PPQ presents Molotov Cocktail

Dri Dri St Martins Lane If you’re about tomorrow then we suggest you pop down to the St Martins Lane Hotel where Italian ice cream company Dri Dri will be giving out free samples to celebrate the opening of their new pop up parlour. The pop up shop, which will be open until 31 August, includes a Positano-inspired beach complete with pebbles and sand as well as deck chairs and beach cabins to get you in the summer spirit. Dri Dri will be serving their signature gelato ice creams including armartto, Sicilian pistachio, stracciatella and caffè espresso as well as some new flavours. www.dridrigelato.com

Coca-Cola Opens Retro Soda Bar At Selfridges For Coca-Cola’s 125th Anniversary this year they will be opening a pop up 1950’s style soda bar in Selfridges. The bar will be open for six weeks from Friday 17th June and can be found in the women’s street department on the ground floors. The bar will pay homage to the first ever soda bar opened back in 1926. The bar will have 50s styled waitresses serving perfectly chilled Coca-Cola in limited edition ‘Hutchinson’ bottles.

PPQ comes to the Hoxton Pony for a new monthly club night. Now we all know that Hoxton Pony has been around for a while and we also all know that it’s only really getting a load of attention now. But this is all for good reason. One thing we suggest here is to sign up for their membership as drinks and arriving late can be pricey. The membership card gives you cheap entry and 50% off drinks. Get to their website to sign up. So back to the PPQ night... The night is said to be a marriage of cool music, style and chic drinks and the first evening kicks off with Jimmy Dynamite, Percy Parker and guests DJing. A selection of rare northern soul will be played alongside 60’s specials from the likes of Amy Molyneaux & The Like’s Annie Monroe. If you get there early you can pick up one of the free Hoxton Gin’s in tea cups given away to arrivals at the beginning of the night. www.ppqclothing.com www.thehoxtonpony.com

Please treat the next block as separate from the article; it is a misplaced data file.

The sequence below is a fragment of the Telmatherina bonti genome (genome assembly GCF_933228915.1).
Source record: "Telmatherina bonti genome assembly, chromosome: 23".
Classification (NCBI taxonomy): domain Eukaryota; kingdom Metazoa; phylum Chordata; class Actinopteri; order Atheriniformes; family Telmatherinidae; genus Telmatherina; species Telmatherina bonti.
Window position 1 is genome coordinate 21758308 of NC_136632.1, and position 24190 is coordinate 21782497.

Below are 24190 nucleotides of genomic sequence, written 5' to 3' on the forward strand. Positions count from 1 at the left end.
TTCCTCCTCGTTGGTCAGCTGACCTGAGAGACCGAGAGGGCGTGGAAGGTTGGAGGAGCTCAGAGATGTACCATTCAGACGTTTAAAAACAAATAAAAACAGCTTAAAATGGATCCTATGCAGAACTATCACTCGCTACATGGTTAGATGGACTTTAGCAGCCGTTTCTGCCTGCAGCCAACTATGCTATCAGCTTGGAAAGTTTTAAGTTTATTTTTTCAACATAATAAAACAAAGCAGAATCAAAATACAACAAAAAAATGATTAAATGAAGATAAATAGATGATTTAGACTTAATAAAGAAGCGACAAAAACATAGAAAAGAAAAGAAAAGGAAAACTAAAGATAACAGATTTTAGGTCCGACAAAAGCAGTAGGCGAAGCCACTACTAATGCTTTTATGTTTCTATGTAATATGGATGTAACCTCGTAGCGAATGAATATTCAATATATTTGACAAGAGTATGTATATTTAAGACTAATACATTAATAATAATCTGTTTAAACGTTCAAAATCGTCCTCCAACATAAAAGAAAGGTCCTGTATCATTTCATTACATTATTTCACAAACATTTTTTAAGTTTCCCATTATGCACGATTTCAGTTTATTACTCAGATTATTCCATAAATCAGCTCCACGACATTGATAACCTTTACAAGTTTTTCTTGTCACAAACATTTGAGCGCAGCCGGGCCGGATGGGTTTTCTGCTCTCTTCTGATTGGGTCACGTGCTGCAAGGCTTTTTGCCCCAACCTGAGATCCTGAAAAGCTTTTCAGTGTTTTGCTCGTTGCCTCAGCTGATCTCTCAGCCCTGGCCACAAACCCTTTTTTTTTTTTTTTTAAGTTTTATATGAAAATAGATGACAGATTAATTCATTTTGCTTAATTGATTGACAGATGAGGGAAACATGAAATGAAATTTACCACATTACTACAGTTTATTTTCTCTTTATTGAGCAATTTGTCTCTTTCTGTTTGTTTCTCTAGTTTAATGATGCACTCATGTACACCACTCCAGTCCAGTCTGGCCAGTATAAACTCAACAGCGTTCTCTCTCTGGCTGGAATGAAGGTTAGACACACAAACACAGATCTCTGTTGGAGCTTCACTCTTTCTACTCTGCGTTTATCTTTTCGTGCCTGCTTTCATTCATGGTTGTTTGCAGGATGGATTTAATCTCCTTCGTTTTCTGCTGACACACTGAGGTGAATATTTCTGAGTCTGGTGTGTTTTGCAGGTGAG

St Martin’s Courtyard Garden Party The St Martin’s Courtyard Garden Party, A Thoroughly Modern Affair will be taking place on the Saturday 2nd July between 12 and 5pm. Sunday Girl will get the festivities going by declaring the Garden Party open and will then perform throughout the day for party goers. Other than live music there will be a salon fashion show on the bandstand at 1pm,3pm and 4.30pm, one-to-one style consultations from St Martin’s Court fashion expert, The Wardrobe Consultant, free fairy cakes and elderflower cordial at 3.30pm, magic shows, a fashion tombola and games with strawberries and cream and Pimms. www.stmartinscourtyard.co.uk

The Dishoom Chowpatty Beach bar This gem of an Indian street kitchen holds a pop up at Southbank this month until October. With quick, cheap meals starting at £16 and a bright elaborate decor, the kind of thing that pop ups on Southbank have become known for this bar as been described as ‘Bombay’s Chowpatty Beach in the Sixties... on acid’. A beach has been made that the pop up sits on just to keep it authentic and the chefs are all brought over from Mumbai to make sure the food is the same. A range os snacks, drinks and quick meals are on offer from Pimms with a twist to crunchy Bhel and slow cooked daal. Queen Elizabeth Hall Terrace, South Bank, SE1 Open Mon-Fri noon until late; Sat and Sun 10am until late until October 4 www.dishoom.com/southbank-pop-up

Waka on the Thames Want to do something a bit different? Get down to the River Thames on Friday 1st July to see an ornate carved Maori war canoe row down the river crewed by 16 Maoris of New Zealand’s Toi Maori and London’s Ngati Ranana in full traditional dress. See the Waka displayed alongside a Hakka in the afternoon with performances at 1pm-1.15 and 1.45-2pm. www.colf.org